Listening to something this agile, you’re meant to feel your mind racing to keep up. You’re meant to marvel, humbled and amazed. And yet Wicker’s own humility leaves plenty of room for intimacy and contemplation, too—including, in this poem, contemplation of the ways that black culture gets used in the larger, whiter world (a subject Wicker will later take up in regards to his own standing as a poet). And if the almost-too-much of the excerpt’s rhythm foreshadows Chappelle’s eventual breakdown, the poem’s thinking also foregrounds a compassion that takes that person more seriously than the cultural chaos that overwhelms him.
Wicker’s style and success serve as a reminder that we don’t need to reject world and world’s delights to think about both critically. Here, for example, is another ending, this one from “Everything I Know About Jazz I Learned from Kenny G.” The prose poem opens with Wicker’s father discovering his eighth-grade son listening to the poem’s titular lightweight, then dragging him downstairs to the father’s collection of real jazz. Wicker concludes the scene many hours later:
It sounds like a welted voice wincing at the basement’s night. A voice my father hears too.
He does not cave the basement door. He walks a dirge down those steps. Gently strokes my neck. Asks, Why are you crying, son? Dad, I ache. Because I’ve been down here forever.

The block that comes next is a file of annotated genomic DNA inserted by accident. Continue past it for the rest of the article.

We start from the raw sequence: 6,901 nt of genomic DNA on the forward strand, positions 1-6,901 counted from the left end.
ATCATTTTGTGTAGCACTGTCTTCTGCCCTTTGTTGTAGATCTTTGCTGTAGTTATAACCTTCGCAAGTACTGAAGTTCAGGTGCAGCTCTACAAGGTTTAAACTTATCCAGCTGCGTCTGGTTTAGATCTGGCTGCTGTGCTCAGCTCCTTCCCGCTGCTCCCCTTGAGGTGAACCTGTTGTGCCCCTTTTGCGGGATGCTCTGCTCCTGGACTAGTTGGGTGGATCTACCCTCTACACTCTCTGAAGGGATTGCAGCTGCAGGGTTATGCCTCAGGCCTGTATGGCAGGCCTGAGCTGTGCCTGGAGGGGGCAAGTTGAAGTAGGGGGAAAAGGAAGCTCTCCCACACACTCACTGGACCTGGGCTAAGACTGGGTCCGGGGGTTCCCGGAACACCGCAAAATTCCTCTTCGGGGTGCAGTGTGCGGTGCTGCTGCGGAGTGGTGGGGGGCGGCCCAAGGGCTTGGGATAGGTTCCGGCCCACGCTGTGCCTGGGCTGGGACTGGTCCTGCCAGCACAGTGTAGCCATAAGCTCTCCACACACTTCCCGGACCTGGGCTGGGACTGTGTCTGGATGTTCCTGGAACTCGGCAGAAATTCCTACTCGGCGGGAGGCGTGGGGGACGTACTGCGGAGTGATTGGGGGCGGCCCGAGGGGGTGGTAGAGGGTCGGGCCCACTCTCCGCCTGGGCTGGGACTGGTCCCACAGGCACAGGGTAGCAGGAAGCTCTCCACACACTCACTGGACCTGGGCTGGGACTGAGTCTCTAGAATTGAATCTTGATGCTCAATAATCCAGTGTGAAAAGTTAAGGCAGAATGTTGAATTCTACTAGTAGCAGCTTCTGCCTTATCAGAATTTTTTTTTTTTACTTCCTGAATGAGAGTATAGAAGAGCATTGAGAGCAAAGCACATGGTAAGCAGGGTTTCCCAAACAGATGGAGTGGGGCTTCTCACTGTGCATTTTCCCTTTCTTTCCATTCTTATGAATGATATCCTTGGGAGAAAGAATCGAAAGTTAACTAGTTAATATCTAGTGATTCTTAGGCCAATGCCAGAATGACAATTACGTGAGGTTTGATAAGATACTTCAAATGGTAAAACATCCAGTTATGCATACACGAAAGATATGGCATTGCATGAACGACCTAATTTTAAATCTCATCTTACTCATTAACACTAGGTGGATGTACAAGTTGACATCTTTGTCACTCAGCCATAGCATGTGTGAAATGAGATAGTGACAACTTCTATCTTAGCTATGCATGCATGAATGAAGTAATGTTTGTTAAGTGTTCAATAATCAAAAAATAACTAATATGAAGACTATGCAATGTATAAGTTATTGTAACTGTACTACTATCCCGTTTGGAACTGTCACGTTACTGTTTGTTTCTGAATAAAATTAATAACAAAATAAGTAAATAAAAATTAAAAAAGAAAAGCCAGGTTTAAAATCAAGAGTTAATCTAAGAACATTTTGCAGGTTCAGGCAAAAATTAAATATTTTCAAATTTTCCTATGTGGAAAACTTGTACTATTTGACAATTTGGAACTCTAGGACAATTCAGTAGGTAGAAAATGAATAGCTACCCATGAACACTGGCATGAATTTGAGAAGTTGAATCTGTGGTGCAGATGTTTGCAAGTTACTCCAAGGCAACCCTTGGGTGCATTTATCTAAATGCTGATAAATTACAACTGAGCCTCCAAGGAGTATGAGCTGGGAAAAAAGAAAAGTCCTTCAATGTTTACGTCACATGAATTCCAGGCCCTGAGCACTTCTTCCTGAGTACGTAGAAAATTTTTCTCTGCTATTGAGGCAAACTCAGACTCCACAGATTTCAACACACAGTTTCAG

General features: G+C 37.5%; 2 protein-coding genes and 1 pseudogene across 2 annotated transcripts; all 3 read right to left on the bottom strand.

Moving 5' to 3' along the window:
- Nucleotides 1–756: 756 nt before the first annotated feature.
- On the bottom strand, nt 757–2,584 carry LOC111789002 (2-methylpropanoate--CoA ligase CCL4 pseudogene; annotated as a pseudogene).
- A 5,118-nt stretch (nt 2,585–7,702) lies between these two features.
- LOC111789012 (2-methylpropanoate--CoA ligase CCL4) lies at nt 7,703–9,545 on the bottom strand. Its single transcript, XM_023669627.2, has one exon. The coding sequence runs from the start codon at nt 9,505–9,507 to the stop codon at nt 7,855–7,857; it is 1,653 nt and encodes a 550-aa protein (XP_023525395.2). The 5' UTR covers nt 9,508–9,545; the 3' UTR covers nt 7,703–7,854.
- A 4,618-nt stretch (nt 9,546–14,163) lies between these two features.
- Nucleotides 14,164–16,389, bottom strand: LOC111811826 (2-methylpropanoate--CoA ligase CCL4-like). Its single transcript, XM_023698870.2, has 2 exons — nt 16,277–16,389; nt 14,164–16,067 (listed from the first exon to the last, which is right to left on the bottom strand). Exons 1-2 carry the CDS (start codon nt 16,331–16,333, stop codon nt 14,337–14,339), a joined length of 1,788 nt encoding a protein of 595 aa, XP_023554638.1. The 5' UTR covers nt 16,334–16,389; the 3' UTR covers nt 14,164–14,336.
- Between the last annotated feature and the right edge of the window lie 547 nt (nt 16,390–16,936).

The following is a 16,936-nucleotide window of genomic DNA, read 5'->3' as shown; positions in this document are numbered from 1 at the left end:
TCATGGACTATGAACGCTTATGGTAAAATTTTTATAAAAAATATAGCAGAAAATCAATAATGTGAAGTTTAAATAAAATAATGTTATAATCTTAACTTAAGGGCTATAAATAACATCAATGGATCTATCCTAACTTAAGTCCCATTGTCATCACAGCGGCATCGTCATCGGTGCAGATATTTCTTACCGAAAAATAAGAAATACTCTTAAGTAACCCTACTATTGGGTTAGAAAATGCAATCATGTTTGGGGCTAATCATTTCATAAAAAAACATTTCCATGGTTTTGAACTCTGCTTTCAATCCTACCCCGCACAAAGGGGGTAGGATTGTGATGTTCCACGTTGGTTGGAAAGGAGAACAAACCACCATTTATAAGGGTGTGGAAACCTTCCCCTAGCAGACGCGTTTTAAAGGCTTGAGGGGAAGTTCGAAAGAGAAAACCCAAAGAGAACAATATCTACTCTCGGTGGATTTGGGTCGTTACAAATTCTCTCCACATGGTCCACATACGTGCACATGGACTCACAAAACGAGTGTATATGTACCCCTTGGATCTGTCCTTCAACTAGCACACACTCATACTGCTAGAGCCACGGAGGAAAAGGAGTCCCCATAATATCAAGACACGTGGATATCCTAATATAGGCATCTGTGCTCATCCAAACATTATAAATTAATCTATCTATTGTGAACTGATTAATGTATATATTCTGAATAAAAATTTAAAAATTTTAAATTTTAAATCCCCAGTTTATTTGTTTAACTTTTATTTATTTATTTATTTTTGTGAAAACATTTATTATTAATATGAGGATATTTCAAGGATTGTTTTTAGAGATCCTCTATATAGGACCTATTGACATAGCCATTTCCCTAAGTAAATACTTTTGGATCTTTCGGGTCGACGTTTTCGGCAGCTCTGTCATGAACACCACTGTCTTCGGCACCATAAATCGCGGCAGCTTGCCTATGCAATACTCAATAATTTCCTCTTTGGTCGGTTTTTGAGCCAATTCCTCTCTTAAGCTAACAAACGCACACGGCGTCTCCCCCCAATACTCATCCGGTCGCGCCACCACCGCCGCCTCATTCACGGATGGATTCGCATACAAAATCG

Clearly, Wicker’s putting on a show—“a welted voice wincing at the basement’s night” almost winks with pleasure, even as it describes a wounded state—but it’s a damned good show, and one that, in numerous poems, pushes us to stay aware of the ways our shows are manufactured and what they ask us to believe. Wicker does this without ever suggesting superiority to showmen, though. His writing is full of love for the songs and artists he invokes.
And that’s another thing that makes Maybe the Saddest Thing so worthwhile: In spite of its title, it seeks (and finds) real delight, giddy with the joy of making language mean and sing, sound and sense and allusion all but falling over each other as they run. Take “The Break Beat Break,” which riffs on the joys of being deluded (and delighted) by music:
It happens on a deserted island
of a song, when a funky-ass fault line rips through
your bass-induced Buddhist empty state and you
start thinking, Damn. What breed of human am I?
What type of man walks around with rhythm rattling
the trunk of his dome? And wherever you are you run
to the closest piece of light-reflecting glass, say Oh,
that’s right, I do.
… think Yeah, that’s me.
My walk alone could make tight pants fit.
But delight, all by itself, rarely seems wide enough for the persistent emptiness of a page. Wicker writes poems whose timely pleasures keep verging on timeless sorrows, and where the social issues of our time persistently evoke enduring human need. In the process, he captures the odd ways that our larger-than-life moment lives inside our pending irrelevance—and the compassion such knowledge allows. “I’m wondering if a face on fire/ looks the same in any city. In any hue,” he writes, watching the inferno after a meth lab explodes. And, earlier in that same poem,
of ash like nail polish scorched with salt blasts
me to my knees. Everything disintegrates
from this angle….
From this point of view
soot cloaks stars.”
Maybe the Saddest Thing by Marcus Wicker. Harper Perennial.